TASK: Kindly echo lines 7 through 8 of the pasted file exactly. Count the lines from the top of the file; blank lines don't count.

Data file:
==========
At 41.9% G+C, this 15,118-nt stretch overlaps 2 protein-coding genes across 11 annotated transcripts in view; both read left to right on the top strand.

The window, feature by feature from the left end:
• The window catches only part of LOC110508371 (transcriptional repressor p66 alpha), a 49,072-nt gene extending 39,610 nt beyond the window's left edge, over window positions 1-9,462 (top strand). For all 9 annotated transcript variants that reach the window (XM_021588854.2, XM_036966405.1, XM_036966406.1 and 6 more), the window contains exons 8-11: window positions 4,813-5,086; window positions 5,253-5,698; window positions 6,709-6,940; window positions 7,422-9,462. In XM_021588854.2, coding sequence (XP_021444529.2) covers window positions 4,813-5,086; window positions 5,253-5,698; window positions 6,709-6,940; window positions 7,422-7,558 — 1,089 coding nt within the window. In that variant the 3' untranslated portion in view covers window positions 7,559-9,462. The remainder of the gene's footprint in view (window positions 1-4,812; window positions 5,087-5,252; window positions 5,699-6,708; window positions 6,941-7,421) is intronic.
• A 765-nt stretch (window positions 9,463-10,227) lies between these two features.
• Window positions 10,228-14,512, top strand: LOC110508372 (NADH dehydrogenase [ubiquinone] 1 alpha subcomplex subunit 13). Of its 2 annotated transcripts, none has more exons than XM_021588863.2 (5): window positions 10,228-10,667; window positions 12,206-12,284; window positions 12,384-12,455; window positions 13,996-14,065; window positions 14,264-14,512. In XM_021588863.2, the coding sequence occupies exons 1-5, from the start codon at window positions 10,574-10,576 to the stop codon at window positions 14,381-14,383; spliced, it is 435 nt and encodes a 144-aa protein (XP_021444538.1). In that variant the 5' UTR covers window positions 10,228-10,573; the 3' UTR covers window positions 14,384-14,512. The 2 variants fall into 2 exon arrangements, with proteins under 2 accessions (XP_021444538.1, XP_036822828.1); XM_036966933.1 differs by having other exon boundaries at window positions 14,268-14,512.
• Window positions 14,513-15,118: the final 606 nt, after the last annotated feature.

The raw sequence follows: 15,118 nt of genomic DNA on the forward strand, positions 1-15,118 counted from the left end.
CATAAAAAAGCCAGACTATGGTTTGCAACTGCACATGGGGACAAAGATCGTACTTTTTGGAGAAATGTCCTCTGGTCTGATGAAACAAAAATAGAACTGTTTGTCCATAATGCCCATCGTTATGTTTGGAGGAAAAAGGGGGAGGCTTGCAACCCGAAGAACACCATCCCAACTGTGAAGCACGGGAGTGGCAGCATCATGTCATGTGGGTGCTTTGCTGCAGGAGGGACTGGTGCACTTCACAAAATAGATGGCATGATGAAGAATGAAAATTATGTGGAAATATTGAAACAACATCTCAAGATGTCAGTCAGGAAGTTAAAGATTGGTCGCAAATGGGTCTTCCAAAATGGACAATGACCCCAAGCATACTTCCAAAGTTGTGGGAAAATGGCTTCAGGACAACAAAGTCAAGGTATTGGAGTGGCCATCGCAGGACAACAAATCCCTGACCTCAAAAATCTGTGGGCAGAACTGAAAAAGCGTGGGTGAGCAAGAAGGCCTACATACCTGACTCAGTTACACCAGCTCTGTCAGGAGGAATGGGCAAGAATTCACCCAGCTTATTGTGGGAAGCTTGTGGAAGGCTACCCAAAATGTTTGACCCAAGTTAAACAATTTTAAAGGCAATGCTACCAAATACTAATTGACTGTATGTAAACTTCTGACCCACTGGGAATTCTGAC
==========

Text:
The raw sequence follows: 15,118 nt of genomic DNA on the forward strand, positions 1-15,118 counted from the left end.
CATAAAAAAGCCAGACTATGGTTTGCAACTGCACATGGGGACAAAGATCGTACTTTTTGGAGAAATGTCCTCTGGTCTGATGAAACAAAAATAGAACTGTTTGTCCATAATGCCCATCGTTATGTTTGGAGGAAAAAGGGGGAGGCTTGCAACCCGAAGAACACCATCCCAACTGTGAAGCACGGGAGTGGCAGCATCATGTCATGTGGGTGCTTTGCTGCAGGAGGGACTGGTGCACTTCACAAAATAGATGGCATGATGAAGAATGAAAATTATGTGGAAATATTGAAACAACATCTCAAGATGTCAGTCAGGAAGTTAAAGATTGGTCGCAAATGGGTCTTCCAAAATGGACAATGACCCCAAGCATACTTCCAAAGTTGTGGGAAAATGGCTTCAGGACAACAAAGTCAAGGTATTGGAGTGGCCATCGCAGGACAACAAATCCCTGACCTCAAAAATCTGTGGGCAGAACTGAAAAAGCGTGGGTGAGCAAGAAGGCCTACATACCTGACTCAGTTACACCAGCTCTGTCAGGAGGAATGGGCAAGAATTCACCCAGCTTATTGTGGGAAGCTTGTGGAAGGCTACCCAAAATGTTTGACCCAAGTTAAACAATTTTAAAGGCAATGCTACCAAATACTAATTGACTGTATGTAAACTTCTGACCCACTGGGAATTCTGAC